Pellet vs. Crystal: Which Salt is the Best for Water Softeners?

Water softeners can eliminate film on your dishes, help your skin and hair feel softer, and extend the lifespan of your appliances and faucets. But when it comes time to refill the salt in your water softener, you may wonder whether pellet or crystal salt is the best option. Below, we discuss some of the differences between pellet and crystal salt and how to choose the best type of salt for your water softener.

Similarities Between Pellet and Crystal Salt

Most water softener systems rely on sodium ion resin beads to soften water. These beads replace mineral ions with salt ions, reducing the water’s mineral content. Because water can only absorb a certain amount of salt, water softeners rely on a backflushing process, running water across the beds to remove magnesium, calcium, and other water-hardening ions while replacing them with sodium ions.

Both crystal and pellet salt can provide the sodium ions your water softener needs—though there are some key differences. The type of salt you use can impact how often your water softener system will require maintenance. Your salt choice may also affect the likelihood that your water softener will “bridge”—that is, when salt sticks together to form a hard, bridge-like crust in the tank, preventing your water from being treated. The less pure your salt is, the higher the odds are that it will bridge.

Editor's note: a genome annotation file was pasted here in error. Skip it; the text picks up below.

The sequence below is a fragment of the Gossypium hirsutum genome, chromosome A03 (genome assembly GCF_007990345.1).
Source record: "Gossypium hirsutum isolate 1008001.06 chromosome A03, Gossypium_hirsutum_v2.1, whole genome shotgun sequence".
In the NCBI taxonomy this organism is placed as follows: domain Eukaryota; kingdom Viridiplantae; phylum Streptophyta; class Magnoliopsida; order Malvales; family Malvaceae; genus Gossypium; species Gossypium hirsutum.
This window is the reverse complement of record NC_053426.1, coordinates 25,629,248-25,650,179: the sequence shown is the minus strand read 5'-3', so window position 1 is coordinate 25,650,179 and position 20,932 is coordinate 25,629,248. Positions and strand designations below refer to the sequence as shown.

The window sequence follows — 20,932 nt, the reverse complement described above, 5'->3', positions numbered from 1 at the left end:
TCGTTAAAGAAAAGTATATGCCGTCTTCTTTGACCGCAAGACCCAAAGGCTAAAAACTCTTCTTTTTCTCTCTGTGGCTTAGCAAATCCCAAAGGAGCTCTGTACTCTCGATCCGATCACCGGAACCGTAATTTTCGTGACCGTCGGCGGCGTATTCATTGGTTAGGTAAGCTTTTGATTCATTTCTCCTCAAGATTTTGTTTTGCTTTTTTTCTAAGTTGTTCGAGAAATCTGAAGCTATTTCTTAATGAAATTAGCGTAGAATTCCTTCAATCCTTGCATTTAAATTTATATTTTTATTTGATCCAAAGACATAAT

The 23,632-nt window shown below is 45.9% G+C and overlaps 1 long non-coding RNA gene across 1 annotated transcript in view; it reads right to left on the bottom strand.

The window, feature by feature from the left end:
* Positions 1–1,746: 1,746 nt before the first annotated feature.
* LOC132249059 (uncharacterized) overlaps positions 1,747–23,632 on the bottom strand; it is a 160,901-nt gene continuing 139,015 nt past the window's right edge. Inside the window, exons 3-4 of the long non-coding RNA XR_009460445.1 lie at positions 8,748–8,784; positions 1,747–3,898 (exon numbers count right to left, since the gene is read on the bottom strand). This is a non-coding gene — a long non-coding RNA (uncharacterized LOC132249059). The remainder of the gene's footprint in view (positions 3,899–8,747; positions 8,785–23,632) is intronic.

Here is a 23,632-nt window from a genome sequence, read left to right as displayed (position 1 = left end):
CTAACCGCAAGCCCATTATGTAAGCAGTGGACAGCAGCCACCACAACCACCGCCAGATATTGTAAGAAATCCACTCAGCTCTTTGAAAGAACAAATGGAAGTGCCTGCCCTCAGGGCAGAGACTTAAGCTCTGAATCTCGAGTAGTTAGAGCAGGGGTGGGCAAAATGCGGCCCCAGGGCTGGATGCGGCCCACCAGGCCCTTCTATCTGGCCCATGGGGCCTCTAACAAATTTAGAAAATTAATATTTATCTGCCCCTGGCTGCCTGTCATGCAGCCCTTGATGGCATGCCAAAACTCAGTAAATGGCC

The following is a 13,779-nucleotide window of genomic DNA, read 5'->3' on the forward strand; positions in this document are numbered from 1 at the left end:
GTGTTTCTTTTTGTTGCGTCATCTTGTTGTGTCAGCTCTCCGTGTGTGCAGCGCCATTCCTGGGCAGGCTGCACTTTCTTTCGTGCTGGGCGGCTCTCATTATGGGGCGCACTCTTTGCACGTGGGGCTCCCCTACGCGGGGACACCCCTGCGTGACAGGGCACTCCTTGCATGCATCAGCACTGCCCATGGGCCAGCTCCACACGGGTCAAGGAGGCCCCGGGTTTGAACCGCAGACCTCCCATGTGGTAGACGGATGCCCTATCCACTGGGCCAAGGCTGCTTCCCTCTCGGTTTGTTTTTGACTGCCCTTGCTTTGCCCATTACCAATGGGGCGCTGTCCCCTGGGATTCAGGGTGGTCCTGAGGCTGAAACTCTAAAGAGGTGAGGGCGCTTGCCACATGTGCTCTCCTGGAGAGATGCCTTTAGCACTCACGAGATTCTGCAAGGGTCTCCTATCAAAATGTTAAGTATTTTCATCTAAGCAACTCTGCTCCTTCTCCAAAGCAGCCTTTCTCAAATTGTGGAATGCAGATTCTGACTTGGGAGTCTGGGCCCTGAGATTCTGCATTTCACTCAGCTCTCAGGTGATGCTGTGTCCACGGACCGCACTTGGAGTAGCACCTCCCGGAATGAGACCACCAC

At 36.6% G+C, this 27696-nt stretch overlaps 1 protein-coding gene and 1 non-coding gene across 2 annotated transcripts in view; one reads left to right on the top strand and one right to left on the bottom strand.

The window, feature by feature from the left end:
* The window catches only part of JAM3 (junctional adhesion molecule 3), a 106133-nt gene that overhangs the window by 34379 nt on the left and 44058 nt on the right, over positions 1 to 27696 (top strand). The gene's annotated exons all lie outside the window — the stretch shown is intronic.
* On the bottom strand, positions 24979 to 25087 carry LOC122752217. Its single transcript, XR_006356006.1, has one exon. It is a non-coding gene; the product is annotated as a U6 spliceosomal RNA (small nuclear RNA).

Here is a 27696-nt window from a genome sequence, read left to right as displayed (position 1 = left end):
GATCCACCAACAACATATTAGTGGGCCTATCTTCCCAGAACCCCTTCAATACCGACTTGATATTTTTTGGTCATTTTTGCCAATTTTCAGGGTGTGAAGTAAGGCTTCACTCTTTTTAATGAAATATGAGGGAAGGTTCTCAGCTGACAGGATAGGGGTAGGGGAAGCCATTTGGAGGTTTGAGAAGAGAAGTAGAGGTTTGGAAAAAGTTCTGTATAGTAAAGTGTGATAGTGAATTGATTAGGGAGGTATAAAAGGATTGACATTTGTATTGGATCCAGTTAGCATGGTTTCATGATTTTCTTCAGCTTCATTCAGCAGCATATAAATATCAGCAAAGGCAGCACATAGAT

Advantages of Crystal Salt

Salt crystals are smaller than salt pellets and are made from salt, brine, and water. These crystals often have additives and are often recommended for two-part water-softening systems. Salt crystals can be the most economical option and are ideal if you use a relatively low amount of water each month, though you’ll still need to be on the lookout for bridging. Preventive maintenance can be the key to helping keep your crystal-using water softener in good condition.

Advantages of Pellet Salt

Salt pellets are larger than crystal salt and are made from pure sodium chloride—that is, refined salt crystals. Although more expensive, salt pellets don’t have the additives that salt crystals have, which can allow them to dissolve in water more easily (and without leaving residue behind). Pellet salt can reduce the amount of preventive maintenance your water softener system needs and can prevent salt bridges. 

Choosing the Right Salt for Your Water Softener

There’s no one-size-fits-all water softener solution—the right salt for your water softener will depend on your household’s water usage, the type of water softener you have, and your budget. If your water softener system isn’t using the appropriate amount of salt or isn’t performing up to expectations, contact the team at North East Air Conditioning, Heating & Plumbing. We’ll work to assess your system, determine what type of water softener salt fits your needs, and get your water softener in great shape to continue treating your home’s water supply.

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